Actionable Ways to Save Water

October 24, 2012

Water is a precious resource and yet many of us don't even realize how much we're waisting. Find out how to do your part in conserving water here

Water is something many of us take for granted, but we need to remember that water is a precious resource. And the events of this year, drought, low stream flows and more, remind us just how important protecting and preserving our water really is. A recent study by the Natural Resource Defense Council suggests that by mid-century, half the counties in the US will be facing water scarcity. According to US Environmental Protection Agency (EPA) Water Sense, the average American family of four uses about 400 gallons of water per day at home. Roughly 70 percent of this use occurs indoors. Surprisingly, an individual home can waste 10,000 gallons of water a year to leaking fixtures, that’s enough to fill an indoor swimming pool according to Water Sense!
The great thing is that there are many ways each and every one of us can help reduce our water usage as well as keep it clean; as a group these small changes provide real impact.
First up, fix leaks; a drip here and a drop there adds up! A good method to check for leaks is to examine your winter water usage. It's likely that a family of four has a serious leak problem if winter water use exceeds 12,000 gallons per month. Fixing easily corrected household water leaks can save more than 10 percent on your water bills.  Where to start? Examine faucet gaskets and pipe fittings for signs of water. If you’re concerned about an outdoor irrigation system, hire a professional to inspect it.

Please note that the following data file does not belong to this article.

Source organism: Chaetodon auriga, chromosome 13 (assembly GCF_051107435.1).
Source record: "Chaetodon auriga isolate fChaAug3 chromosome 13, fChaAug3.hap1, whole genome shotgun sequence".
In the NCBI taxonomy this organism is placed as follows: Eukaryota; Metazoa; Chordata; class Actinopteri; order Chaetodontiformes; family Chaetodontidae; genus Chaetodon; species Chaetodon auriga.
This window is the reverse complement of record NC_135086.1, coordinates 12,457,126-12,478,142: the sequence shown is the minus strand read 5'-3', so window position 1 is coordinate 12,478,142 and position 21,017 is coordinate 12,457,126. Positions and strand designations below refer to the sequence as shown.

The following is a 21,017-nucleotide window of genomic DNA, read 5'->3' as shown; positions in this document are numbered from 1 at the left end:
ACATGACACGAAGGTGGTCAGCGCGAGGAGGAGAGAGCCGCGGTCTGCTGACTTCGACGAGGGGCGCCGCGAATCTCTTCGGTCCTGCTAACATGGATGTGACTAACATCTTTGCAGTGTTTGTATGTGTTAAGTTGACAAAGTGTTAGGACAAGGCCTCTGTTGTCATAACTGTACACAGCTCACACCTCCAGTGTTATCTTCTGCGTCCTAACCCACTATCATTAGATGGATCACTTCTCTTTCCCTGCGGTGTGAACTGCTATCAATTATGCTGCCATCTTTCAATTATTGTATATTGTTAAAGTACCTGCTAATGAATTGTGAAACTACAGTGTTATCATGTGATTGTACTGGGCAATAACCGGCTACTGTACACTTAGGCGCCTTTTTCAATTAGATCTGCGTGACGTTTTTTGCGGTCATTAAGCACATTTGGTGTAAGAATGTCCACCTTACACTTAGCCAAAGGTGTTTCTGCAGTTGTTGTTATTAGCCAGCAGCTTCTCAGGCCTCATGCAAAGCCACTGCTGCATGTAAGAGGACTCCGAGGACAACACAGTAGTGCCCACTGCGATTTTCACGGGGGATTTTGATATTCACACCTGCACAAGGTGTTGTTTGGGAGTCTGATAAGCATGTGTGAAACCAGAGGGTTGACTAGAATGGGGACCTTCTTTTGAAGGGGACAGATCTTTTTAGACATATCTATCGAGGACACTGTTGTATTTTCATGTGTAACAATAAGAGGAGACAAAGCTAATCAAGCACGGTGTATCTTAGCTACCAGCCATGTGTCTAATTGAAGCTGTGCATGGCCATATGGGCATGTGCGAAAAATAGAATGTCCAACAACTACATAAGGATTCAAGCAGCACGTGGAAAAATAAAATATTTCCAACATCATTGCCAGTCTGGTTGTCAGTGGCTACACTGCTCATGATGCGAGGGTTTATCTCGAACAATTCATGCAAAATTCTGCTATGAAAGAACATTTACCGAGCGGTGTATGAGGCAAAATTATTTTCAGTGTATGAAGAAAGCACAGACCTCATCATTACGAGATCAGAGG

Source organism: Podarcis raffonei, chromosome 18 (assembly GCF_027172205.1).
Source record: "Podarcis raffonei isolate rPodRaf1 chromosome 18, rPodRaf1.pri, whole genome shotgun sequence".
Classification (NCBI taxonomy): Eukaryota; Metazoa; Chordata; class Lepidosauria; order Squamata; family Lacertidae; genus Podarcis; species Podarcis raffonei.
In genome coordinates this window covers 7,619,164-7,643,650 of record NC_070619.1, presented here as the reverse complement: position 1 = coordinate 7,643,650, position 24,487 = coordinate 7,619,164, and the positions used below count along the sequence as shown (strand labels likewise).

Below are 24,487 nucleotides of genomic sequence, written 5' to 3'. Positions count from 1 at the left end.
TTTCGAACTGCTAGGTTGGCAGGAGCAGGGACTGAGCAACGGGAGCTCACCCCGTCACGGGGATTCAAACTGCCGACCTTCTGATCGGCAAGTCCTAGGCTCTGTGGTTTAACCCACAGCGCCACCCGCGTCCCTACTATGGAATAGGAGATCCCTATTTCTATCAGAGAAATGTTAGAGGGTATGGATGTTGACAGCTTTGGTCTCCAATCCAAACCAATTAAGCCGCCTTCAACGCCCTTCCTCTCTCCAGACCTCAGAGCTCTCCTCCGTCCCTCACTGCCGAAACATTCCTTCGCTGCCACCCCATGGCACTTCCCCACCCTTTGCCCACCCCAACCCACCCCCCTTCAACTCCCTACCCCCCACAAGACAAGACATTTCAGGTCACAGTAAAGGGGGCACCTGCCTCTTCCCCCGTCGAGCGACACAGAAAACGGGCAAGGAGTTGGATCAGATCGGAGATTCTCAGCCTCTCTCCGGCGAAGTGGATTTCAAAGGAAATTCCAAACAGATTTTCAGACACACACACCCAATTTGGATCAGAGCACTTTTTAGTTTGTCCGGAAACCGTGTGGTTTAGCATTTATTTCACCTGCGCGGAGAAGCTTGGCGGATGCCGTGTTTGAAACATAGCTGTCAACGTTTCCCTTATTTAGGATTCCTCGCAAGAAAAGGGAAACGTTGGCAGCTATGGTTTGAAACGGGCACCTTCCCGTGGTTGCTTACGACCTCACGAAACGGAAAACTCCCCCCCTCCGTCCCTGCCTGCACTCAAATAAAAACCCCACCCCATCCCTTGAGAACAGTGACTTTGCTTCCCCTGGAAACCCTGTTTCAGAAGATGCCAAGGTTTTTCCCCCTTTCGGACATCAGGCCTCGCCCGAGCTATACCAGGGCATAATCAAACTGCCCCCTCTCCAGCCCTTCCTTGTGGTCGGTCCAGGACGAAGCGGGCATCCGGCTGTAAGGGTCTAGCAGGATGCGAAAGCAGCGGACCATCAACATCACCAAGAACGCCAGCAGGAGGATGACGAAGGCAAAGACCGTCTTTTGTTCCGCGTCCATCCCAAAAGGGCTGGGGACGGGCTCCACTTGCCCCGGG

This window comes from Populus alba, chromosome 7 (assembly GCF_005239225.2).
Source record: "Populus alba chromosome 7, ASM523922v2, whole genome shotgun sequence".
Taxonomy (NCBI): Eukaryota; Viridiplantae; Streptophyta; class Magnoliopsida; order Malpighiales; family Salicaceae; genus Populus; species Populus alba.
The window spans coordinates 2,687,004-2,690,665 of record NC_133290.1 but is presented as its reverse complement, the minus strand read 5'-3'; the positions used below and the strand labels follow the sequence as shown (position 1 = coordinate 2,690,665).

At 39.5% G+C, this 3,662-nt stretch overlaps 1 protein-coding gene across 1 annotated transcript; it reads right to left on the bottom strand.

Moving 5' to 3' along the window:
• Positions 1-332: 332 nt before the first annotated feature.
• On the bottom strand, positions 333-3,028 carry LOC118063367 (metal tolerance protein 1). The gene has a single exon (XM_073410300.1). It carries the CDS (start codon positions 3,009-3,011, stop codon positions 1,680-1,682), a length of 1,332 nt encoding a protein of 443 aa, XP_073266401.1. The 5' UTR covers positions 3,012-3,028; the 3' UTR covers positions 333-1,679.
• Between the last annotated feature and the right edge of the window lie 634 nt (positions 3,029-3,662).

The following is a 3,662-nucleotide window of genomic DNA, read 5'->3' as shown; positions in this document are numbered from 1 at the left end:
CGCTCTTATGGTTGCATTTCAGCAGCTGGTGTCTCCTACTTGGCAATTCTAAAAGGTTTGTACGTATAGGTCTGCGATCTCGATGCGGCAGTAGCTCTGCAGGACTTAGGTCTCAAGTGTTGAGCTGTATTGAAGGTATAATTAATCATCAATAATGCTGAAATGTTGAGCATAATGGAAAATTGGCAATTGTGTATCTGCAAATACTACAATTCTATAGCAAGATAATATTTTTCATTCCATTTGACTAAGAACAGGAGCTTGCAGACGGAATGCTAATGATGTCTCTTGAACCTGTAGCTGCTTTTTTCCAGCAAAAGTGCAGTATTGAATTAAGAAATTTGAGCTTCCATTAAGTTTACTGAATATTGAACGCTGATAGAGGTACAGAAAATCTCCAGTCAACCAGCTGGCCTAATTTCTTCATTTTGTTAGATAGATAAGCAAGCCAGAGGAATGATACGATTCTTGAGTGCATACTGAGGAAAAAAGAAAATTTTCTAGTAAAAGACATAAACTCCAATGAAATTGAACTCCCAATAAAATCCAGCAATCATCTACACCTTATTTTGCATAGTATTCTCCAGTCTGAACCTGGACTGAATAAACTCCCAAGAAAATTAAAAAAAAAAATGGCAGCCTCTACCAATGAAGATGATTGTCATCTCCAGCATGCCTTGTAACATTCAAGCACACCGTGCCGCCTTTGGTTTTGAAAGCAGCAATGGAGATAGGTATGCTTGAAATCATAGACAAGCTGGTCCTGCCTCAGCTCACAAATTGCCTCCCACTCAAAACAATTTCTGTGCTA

Turn off the water when you brush your teeth – no need to keep it running while you’re brushing.  You can employ the same technique in the shower, turn off the shower when lathering or take a shorter shower! Get this; a showerhead leaking at 10 drips per minute wastes more than 500 gallons per year. That's enough water to wash 60 loads of dishes in the dishwasher.
Invest in a water-efficient washing machine and dishwasher- and make sure to always run both only when full (this will also save on detergent!) It’s thought that a dishwasher uses about half as much water as hand washing dishes, and newer more efficient dishwashers can use less than 3 gallons per load. Old washing machines are water guzzlers, using as much as 45 gallons of water per load - wow looks like it’s time to invest in a more efficient updated model!

Keep harmful substances out of the water. Don't put hazardous materials, pesticides, oil, prescription drugs, or personal care products down the drain or toilet - they'll wind up in local waterways. To find out how and where to dispose safely of these products, visit the EPA’s waste website. Animal waste also causes issues, so it's important to clean up after your pets. Dispose of their waste in the garbage.
Nix your lawn!  Researchers have documented that our lawns cover forty million acres and rank as the US’s largest irrigated crop. Yikes! Use water efficiently outdoors and landscape your yard with native and drought-tolerant plants. Direct water runoff from your roof to strategic spots of your lawn or garden.
For more on how to detect and fix a leak visit Water Sense
The information from this article was provided by NRDC
And the EPA